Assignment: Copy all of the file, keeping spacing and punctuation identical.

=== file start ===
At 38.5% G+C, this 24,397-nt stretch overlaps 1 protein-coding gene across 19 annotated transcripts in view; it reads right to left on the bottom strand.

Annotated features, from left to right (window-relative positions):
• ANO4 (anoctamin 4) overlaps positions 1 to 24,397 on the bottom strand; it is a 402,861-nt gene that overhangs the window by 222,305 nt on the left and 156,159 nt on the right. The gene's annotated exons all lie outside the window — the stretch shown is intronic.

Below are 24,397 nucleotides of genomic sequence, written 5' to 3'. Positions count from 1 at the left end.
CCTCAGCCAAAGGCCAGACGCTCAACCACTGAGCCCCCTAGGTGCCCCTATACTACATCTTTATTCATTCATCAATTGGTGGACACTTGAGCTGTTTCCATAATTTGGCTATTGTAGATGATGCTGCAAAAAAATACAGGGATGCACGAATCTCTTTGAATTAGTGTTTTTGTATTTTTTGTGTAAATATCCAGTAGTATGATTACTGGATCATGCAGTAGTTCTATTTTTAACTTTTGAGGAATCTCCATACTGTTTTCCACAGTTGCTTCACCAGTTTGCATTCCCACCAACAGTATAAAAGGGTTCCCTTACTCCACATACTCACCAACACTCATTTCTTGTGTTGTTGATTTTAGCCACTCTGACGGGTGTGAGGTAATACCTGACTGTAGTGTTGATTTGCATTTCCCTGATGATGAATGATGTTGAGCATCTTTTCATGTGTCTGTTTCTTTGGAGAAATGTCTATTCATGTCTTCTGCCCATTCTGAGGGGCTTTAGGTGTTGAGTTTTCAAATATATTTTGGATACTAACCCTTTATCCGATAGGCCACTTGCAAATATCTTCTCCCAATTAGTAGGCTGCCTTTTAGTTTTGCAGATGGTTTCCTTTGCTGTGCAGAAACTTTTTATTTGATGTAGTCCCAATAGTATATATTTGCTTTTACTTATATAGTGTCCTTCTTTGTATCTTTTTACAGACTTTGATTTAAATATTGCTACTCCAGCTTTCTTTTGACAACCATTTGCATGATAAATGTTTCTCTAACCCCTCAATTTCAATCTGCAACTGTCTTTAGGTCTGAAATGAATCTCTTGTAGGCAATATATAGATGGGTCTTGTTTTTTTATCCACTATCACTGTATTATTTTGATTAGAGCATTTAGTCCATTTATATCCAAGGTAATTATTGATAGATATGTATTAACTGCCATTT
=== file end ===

At 38.5% G+C, this 24,397-nt stretch overlaps 1 protein-coding gene across 19 annotated transcripts in view; it reads right to left on the bottom strand.

Annotated features, from left to right (window-relative positions):
• ANO4 (anoctamin 4) overlaps positions 1 to 24,397 on the bottom strand; it is a 402,861-nt gene that overhangs the window by 222,305 nt on the left and 156,159 nt on the right. The gene's annotated exons all lie outside the window — the stretch shown is intronic.

Below are 24,397 nucleotides of genomic sequence, written 5' to 3'. Positions count from 1 at the left end.
CCTCAGCCAAAGGCCAGACGCTCAACCACTGAGCCCCCTAGGTGCCCCTATACTACATCTTTATTCATTCATCAATTGGTGGACACTTGAGCTGTTTCCATAATTTGGCTATTGTAGATGATGCTGCAAAAAAATACAGGGATGCACGAATCTCTTTGAATTAGTGTTTTTGTATTTTTTGTGTAAATATCCAGTAGTATGATTACTGGATCATGCAGTAGTTCTATTTTTAACTTTTGAGGAATCTCCATACTGTTTTCCACAGTTGCTTCACCAGTTTGCATTCCCACCAACAGTATAAAAGGGTTCCCTTACTCCACATACTCACCAACACTCATTTCTTGTGTTGTTGATTTTAGCCACTCTGACGGGTGTGAGGTAATACCTGACTGTAGTGTTGATTTGCATTTCCCTGATGATGAATGATGTTGAGCATCTTTTCATGTGTCTGTTTCTTTGGAGAAATGTCTATTCATGTCTTCTGCCCATTCTGAGGGGCTTTAGGTGTTGAGTTTTCAAATATATTTTGGATACTAACCCTTTATCCGATAGGCCACTTGCAAATATCTTCTCCCAATTAGTAGGCTGCCTTTTAGTTTTGCAGATGGTTTCCTTTGCTGTGCAGAAACTTTTTATTTGATGTAGTCCCAATAGTATATATTTGCTTTTACTTATATAGTGTCCTTCTTTGTATCTTTTTACAGACTTTGATTTAAATATTGCTACTCCAGCTTTCTTTTGACAACCATTTGCATGATAAATGTTTCTCTAACCCCTCAATTTCAATCTGCAACTGTCTTTAGGTCTGAAATGAATCTCTTGTAGGCAATATATAGATGGGTCTTGTTTTTTTATCCACTATCACTGTATTATTTTGATTAGAGCATTTAGTCCATTTATATCCAAGGTAATTATTGATAGATATGTATTAACTGCCATTT